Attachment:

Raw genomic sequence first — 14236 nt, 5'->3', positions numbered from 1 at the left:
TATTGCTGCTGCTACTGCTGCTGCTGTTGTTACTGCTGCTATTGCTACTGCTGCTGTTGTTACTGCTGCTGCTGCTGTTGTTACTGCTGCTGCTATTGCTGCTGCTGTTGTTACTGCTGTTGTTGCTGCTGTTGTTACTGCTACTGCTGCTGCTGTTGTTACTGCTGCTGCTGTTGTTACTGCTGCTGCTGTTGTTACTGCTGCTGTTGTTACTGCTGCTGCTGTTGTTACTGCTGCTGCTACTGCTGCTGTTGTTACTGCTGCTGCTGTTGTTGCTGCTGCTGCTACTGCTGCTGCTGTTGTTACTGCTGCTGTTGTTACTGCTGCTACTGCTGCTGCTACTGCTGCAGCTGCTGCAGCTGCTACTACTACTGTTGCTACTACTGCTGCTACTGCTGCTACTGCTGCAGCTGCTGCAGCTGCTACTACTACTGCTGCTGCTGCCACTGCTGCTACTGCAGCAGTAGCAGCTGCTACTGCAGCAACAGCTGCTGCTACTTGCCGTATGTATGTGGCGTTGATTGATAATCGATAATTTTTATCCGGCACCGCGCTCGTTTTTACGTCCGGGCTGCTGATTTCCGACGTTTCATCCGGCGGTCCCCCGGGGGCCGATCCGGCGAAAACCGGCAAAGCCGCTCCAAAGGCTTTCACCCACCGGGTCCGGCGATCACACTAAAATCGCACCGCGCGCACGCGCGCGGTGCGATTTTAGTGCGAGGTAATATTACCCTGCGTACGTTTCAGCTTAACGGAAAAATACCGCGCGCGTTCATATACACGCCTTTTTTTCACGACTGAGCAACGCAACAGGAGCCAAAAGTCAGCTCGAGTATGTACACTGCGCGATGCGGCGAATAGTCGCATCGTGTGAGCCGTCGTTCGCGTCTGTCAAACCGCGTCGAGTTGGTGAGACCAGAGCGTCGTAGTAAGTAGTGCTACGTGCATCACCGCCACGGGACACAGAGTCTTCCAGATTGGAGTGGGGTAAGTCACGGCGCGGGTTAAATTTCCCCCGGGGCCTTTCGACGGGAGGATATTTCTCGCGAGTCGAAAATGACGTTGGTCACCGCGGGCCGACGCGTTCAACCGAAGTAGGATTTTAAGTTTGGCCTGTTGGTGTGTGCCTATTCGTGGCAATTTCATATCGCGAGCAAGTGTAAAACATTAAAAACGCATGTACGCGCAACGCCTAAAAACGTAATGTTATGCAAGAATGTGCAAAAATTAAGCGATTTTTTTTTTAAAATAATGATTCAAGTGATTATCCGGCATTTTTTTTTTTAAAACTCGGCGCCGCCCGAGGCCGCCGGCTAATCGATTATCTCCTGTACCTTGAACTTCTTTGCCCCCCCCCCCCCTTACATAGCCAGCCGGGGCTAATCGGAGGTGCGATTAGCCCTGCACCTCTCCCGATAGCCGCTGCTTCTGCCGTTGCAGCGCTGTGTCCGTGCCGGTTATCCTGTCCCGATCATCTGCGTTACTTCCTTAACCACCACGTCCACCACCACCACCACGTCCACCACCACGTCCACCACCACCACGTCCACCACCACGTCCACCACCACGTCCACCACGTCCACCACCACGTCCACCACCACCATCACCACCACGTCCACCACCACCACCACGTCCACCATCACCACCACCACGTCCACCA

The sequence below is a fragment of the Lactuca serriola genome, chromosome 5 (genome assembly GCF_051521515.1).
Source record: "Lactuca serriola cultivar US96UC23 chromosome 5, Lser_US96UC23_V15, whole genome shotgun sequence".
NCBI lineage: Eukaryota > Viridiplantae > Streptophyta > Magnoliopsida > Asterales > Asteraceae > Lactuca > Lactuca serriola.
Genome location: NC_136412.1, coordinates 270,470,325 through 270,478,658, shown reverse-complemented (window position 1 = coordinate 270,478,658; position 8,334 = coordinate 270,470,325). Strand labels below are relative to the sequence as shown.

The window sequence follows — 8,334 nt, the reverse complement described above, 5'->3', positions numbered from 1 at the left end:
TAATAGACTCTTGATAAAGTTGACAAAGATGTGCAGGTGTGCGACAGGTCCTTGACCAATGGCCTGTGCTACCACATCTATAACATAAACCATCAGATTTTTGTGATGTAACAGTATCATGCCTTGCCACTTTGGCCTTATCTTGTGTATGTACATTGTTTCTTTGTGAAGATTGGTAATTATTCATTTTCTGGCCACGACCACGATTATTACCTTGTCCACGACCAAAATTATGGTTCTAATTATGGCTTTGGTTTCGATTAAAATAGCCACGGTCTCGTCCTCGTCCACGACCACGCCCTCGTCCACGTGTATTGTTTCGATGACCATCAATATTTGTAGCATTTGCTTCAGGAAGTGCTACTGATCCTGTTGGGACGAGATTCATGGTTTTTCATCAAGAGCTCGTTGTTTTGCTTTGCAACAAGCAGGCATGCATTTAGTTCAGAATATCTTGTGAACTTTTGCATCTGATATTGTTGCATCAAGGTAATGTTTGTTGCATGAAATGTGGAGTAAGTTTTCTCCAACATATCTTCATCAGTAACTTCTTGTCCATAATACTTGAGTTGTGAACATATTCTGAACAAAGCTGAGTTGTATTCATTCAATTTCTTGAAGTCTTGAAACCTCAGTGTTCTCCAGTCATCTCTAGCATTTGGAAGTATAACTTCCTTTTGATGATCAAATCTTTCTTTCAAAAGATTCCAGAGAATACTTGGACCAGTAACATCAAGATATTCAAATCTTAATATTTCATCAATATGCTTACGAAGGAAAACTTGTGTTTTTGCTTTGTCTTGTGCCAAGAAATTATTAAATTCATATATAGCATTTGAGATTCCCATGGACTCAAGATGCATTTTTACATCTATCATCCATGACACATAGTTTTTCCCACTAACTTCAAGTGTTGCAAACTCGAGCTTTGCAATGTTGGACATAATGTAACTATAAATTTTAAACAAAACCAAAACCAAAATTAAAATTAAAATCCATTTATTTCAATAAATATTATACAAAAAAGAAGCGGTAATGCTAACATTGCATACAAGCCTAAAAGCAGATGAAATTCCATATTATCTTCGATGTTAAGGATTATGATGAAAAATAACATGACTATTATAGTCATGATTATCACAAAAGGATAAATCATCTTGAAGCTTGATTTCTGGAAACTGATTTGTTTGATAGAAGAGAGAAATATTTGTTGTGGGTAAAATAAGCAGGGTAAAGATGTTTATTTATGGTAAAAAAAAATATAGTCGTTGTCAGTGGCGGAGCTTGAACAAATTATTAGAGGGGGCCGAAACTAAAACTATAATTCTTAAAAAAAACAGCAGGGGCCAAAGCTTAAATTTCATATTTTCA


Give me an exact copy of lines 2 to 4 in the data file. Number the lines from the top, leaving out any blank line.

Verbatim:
TATTGCTGCTGCTACTGCTGCTGCTGTTGTTACTGCTGCTATTGCTACTGCTGCTGTTGTTACTGCTGCTGCTGCTGTTGTTACTGCTGCTGCTATTGCTGCTGCTGTTGTTACTGCTGTTGTTGCTGCTGTTGTTACTGCTACTGCTGCTGCTGTTGTTACTGCTGCTGCTGTTGTTACTGCTGCTGCTGTTGTTACTGCTGCTGTTGTTACTGCTGCTGCTGTTGTTACTGCTGCTGCTACTGCTGCTGTTGTTACTGCTGCTGCTGTTGTTGCTGCTGCTGCTACTGCTGCTGCTGTTGTTACTGCTGCTGTTGTTACTGCTGCTACTGCTGCTGCTACTGCTGCAGCTGCTGCAGCTGCTACTACTACTGTTGCTACTACTGCTGCTACTGCTGCTACTGCTGCAGCTGCTGCAGCTGCTACTACTACTGCTGCTGCTGCCACTGCTGCTACTGCAGCAGTAGCAGCTGCTACTGCAGCAACAGCTGCTGCTACTTGCCGTATGTATGTGGCGTTGATTGATAATCGATAATTTTTATCCGGCACCGCGCTCGTTTTTACGTCCGGGCTGCTGATTTCCGACGTTTCATCCGGCGGTCCCCCGGGGGCCGATCCGGCGAAAACCGGCAAAGCCGCTCCAAAGGCTTTCACCCACCGGGTCCGGCGATCACACTAAAATCGCACCGCGCGCACGCGCGCGGTGCGATTTTAGTGCGAGGTAATATTACCCTGCGTACGTTTCAGCTTAACGGAAAAATACCGCGCGCGTTCATATACACGCCTTTTTTTCACGACTGAGCAACGCAACAGGAGCCAAAAGTCAGCTCGAGTATGTACACTGCGCGATGCGGCGAATAGTCGCATCGTGTGAGCCGTCGTTCGCGTCTGTCAAACCGCGTCGAGTTGGTGAGACCAGAGCGTCGTAGTAAGTAGTGCTACGTGCATCACCGCCACGGGACACAGAGTCTTCCAGATTGGAGTGGGGTAAGTCACGGCGCGGGTTAAATTTCCCCCGGGGCCTTTCGACGGGAGGATATTTCTCGCGAGTCGAAAATGACGTTGGTCACCGCGGGCCGACGCGTTCAACCGAAGTAGGATTTTAAGTTTGGCCTGTTGGTGTGTGCCTATTCGTGGCAATTTCATATCGCGAGCAAGTGTAAAACATTAAAAACGCATGTACGCGCAACGCCTAAAAACGTAATGTTATGCAAGAATGTGCAAAAATTAAGCGATTTTTTTTTTAAAATAATGATTCAAGTGATTATCCGGCATTTTTTTTTTTAAAACTCGGCGCCGCCCGAGGCCGCCGGCTAATCGATTATCTCCTGTACCTTGAACTTCTTTGCCCCCCCCCCCCCTTACATAGCCAGCCGGGGCTAATCGGAGGTGCGATTAGCCCTGCACCTCTCCCGATAGCCGCTGCTTCTGCCGTTGCAGCGCTGTGTCCGTGCCGGTTATCCTGTCCCGATCATCTGCGTTACTTCCTTAACCACCACGTCCACCACCACCACCACGTCCACCACCACGTCCACCACCACCACGTCCACCACCACGTCCACCACCACGTCCACCACGTCCACCACCACGTCCACCACCACCATCACCACCACGTCCACCACCACCACCACGTCCACCATCACCACCACCACGTCCACCA

The sequence below is a fragment of the Lactuca serriola genome, chromosome 5 (genome assembly GCF_051521515.1).
Source record: "Lactuca serriola cultivar US96UC23 chromosome 5, Lser_US96UC23_V15, whole genome shotgun sequence".